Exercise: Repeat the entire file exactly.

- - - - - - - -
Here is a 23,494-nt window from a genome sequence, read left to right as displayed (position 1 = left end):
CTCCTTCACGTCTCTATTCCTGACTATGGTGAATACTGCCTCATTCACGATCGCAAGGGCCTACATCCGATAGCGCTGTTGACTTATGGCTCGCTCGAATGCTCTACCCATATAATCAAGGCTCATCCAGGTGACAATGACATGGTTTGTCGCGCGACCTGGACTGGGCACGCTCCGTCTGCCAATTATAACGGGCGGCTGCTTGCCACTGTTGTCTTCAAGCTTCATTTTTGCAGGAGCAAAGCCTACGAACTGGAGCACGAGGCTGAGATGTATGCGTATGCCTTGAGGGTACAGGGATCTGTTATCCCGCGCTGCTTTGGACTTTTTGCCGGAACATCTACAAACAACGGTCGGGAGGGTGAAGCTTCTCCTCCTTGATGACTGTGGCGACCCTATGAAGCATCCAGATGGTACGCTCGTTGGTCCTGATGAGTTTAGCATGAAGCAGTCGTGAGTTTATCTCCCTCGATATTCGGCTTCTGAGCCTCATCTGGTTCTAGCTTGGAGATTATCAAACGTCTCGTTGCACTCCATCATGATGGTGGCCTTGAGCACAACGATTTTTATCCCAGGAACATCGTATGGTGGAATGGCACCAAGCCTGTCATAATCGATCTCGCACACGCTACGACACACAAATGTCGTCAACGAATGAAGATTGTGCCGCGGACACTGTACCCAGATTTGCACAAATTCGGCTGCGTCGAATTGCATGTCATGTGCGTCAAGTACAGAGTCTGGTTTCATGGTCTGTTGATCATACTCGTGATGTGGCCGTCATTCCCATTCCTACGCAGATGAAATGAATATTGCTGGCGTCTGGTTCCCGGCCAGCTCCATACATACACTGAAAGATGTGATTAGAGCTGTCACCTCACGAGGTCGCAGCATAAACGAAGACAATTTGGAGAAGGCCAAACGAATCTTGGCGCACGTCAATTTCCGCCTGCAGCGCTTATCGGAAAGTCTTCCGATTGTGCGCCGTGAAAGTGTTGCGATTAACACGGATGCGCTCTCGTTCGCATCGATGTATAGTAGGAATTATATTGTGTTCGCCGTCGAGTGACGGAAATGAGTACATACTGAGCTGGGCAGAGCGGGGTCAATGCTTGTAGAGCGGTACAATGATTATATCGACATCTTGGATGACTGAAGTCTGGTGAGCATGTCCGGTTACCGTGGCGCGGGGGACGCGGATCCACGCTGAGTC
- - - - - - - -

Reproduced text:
Here is a 23,494-nt window from a genome sequence, read left to right as displayed (position 1 = left end):
CTCCTTCACGTCTCTATTCCTGACTATGGTGAATACTGCCTCATTCACGATCGCAAGGGCCTACATCCGATAGCGCTGTTGACTTATGGCTCGCTCGAATGCTCTACCCATATAATCAAGGCTCATCCAGGTGACAATGACATGGTTTGTCGCGCGACCTGGACTGGGCACGCTCCGTCTGCCAATTATAACGGGCGGCTGCTTGCCACTGTTGTCTTCAAGCTTCATTTTTGCAGGAGCAAAGCCTACGAACTGGAGCACGAGGCTGAGATGTATGCGTATGCCTTGAGGGTACAGGGATCTGTTATCCCGCGCTGCTTTGGACTTTTTGCCGGAACATCTACAAACAACGGTCGGGAGGGTGAAGCTTCTCCTCCTTGATGACTGTGGCGACCCTATGAAGCATCCAGATGGTACGCTCGTTGGTCCTGATGAGTTTAGCATGAAGCAGTCGTGAGTTTATCTCCCTCGATATTCGGCTTCTGAGCCTCATCTGGTTCTAGCTTGGAGATTATCAAACGTCTCGTTGCACTCCATCATGATGGTGGCCTTGAGCACAACGATTTTTATCCCAGGAACATCGTATGGTGGAATGGCACCAAGCCTGTCATAATCGATCTCGCACACGCTACGACACACAAATGTCGTCAACGAATGAAGATTGTGCCGCGGACACTGTACCCAGATTTGCACAAATTCGGCTGCGTCGAATTGCATGTCATGTGCGTCAAGTACAGAGTCTGGTTTCATGGTCTGTTGATCATACTCGTGATGTGGCCGTCATTCCCATTCCTACGCAGATGAAATGAATATTGCTGGCGTCTGGTTCCCGGCCAGCTCCATACATACACTGAAAGATGTGATTAGAGCTGTCACCTCACGAGGTCGCAGCATAAACGAAGACAATTTGGAGAAGGCCAAACGAATCTTGGCGCACGTCAATTTCCGCCTGCAGCGCTTATCGGAAAGTCTTCCGATTGTGCGCCGTGAAAGTGTTGCGATTAACACGGATGCGCTCTCGTTCGCATCGATGTATAGTAGGAATTATATTGTGTTCGCCGTCGAGTGACGGAAATGAGTACATACTGAGCTGGGCAGAGCGGGGTCAATGCTTGTAGAGCGGTACAATGATTATATCGACATCTTGGATGACTGAAGTCTGGTGAGCATGTCCGGTTACCGTGGCGCGGGGGACGCGGATCCACGCTGAGTC